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Illustration by Darya Sukhova

How Entrepreneurs Will Save the World

An unexpected player is emerging in the international dynamic of climate change protestors and indifferent governments. Here is why the impact of sustainable entrepreneurs is insurmountable.

CNN’s most prominent headline on Aug. 15, 2019, read: “Greenland's ice sheet just lost 11 billion tons of ice – in one day.”
Climate change is real and is growing at an unparalleled rate. We are quickly reaching a point of no return. Rod Downie, chief polar advisor of the WWF U.K. [warns] (,“If emissions continue to rise at current rates, we have about a decade before 1.5°C of global warming is inevitable and the impacts are irreversible. Further warming beyond this will lead to mass wildlife extinctions and human catastrophe.”
So what is being done about humanity’s most pressing issue?
In 2015, 196 countries negotiated the Paris Agreement. The agreement was a commitment from these nations to curb climate change by taking steps to limit the increase in global average temperature. Despite the 2015 agreement, global carbon emissions increased 1.7 percent in 2017 and a further 2.7 percent in 2018; it has been estimated that the rate of increase in 2019 will be among the highest on record. Even though there are some countries such as Morocco, Gambia and India that have been making strides in reducing the effects of climate change, most others have not. Countries like Saudi Arabia and Russia have seldom tried to reduce emissions and are projected to be two to three times above the agreed limit set by the [Paris Agreement] ( Even “progressive” nations like Canada are insufficient in their actions and policies against climate change.
An example of the kind of destruction that comes as a result of government policy was seen over the summer with the Amazon rainforest. Jair Bolsonaro’s government [made matters worse] ( for the Amazon by weakening the environment agency, attacking conservation NGOs and promoting the opening of the Amazon to mining, farming and logging. On top of that, Bolsonaro’s far-right government launched a [global PR campaign] ( to try to convince the world that everything is under control. At the current rate governments are going, it will take centuries to fix climate change – time that we simply don’t have.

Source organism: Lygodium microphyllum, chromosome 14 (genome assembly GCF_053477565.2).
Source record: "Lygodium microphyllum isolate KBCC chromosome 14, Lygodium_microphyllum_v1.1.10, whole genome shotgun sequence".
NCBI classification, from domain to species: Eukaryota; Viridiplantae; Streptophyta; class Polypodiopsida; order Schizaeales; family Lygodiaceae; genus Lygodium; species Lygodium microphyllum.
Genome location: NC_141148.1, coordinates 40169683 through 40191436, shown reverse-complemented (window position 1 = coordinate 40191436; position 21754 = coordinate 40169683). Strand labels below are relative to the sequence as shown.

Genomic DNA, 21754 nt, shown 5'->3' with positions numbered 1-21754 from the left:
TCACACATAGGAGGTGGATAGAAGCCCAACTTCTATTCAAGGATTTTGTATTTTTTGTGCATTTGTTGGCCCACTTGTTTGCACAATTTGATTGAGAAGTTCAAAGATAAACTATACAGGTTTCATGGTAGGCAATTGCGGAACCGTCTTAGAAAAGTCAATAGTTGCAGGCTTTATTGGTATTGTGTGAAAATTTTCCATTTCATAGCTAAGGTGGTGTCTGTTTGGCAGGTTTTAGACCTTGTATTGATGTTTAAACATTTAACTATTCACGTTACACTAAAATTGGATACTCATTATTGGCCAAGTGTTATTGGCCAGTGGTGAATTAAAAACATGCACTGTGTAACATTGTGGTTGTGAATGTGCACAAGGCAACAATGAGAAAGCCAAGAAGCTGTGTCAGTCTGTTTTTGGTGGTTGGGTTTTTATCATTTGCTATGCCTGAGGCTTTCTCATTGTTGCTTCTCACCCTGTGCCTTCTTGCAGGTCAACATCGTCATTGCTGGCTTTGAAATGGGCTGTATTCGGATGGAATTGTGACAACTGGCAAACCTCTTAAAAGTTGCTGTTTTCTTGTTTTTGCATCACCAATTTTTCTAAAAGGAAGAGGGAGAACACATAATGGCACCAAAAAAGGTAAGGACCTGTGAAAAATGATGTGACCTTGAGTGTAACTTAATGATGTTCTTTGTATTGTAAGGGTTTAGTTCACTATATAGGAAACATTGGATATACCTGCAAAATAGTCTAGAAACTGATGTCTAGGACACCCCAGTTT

So, who is making significant positive progress on climate change?
Entrepreneurs around the world are using sustainable business models that directly tackle climate change. The list of Forbes 30 under 30 Social Entrepreneurs is evidence of entrepreneurs taking matters into their own hands to address pressing environmental issues such as climate change. Andrew Cooper and Alex Schulze who have been named on this list, founded 4ocean. Their mission is to clean the ocean and coastlines while working to stop the inflow of plastic by changing consumption habits. Saumya, co-founder of [Kheyti] (, developed a “Greenhouse-in-Box” which helps farmers grow seven times more food using 90 percent less water and usually takes up just two percent of the available space.
Miranda Wang and Jeanny Yao invented proprietary chemical recycling technology that breaks down previously unrecyclable chemical plastic into valuable base chemicals. Their start-up, BioCellection, converts each ton of plastic trash into 2,500 dollars worth of chemicals and prevents 20 tons of carbon dioxide from being emitted. Angelo Campus’s BoxPower manufactures solar microgrids which can be quickly deployed in shipping containers to communities in need. BoxPower was used in Puerto Rico after Hurricane Maria and has offset nearly 6.2 million pounds of CO2 this year. Social entrepreneurs are in a unique position to change the world. One hundred percent of social enterprise capital is dedicated to the problems they are solving.
On the other hand, government revenue has to be distributed across different sectors, ranging from infrastructure and healthcare, to defense and welfare programs. Consequently, the funds towards environmental causes become diluted. Social enterprises do not suffer from this problem. They are also able to act faster than governments as they don’t have bureaucratic procedures and, thus, can rapidly adjust to the changing environment. Fast action with regard to issues like climate change is exactly what the world needs right now. It takes fewer resources to establish a social enterprise; there are many venture capital, private equity firms and organizations like the Hult Prize Foundation that exist to help start-ups to grow and scale their business models. The best part is that these companies are not running on charity. Rather, they are building profitable business models and leveraging capitalism to solve issues like climate change.
Entrepreneurs are not shackled by bureaucracy and political agendas; they have the freedom to operate and design solutions with nothing except their own imagination and will holding them back. Protests and strikes are great, but we are asking governments to save the world for us, when we should be taking matters into our own hands. The time has come for us to act. The time has come for us to become entrepreneurs and save our world. In the words of environmentalist author Bill McKibben, “Climate change is the single biggest thing that humans have ever done on this planet. The one thing that needs to be bigger is our movement to stop it.”
Abdul Kareem Kamran is a contributing writer. Email him at
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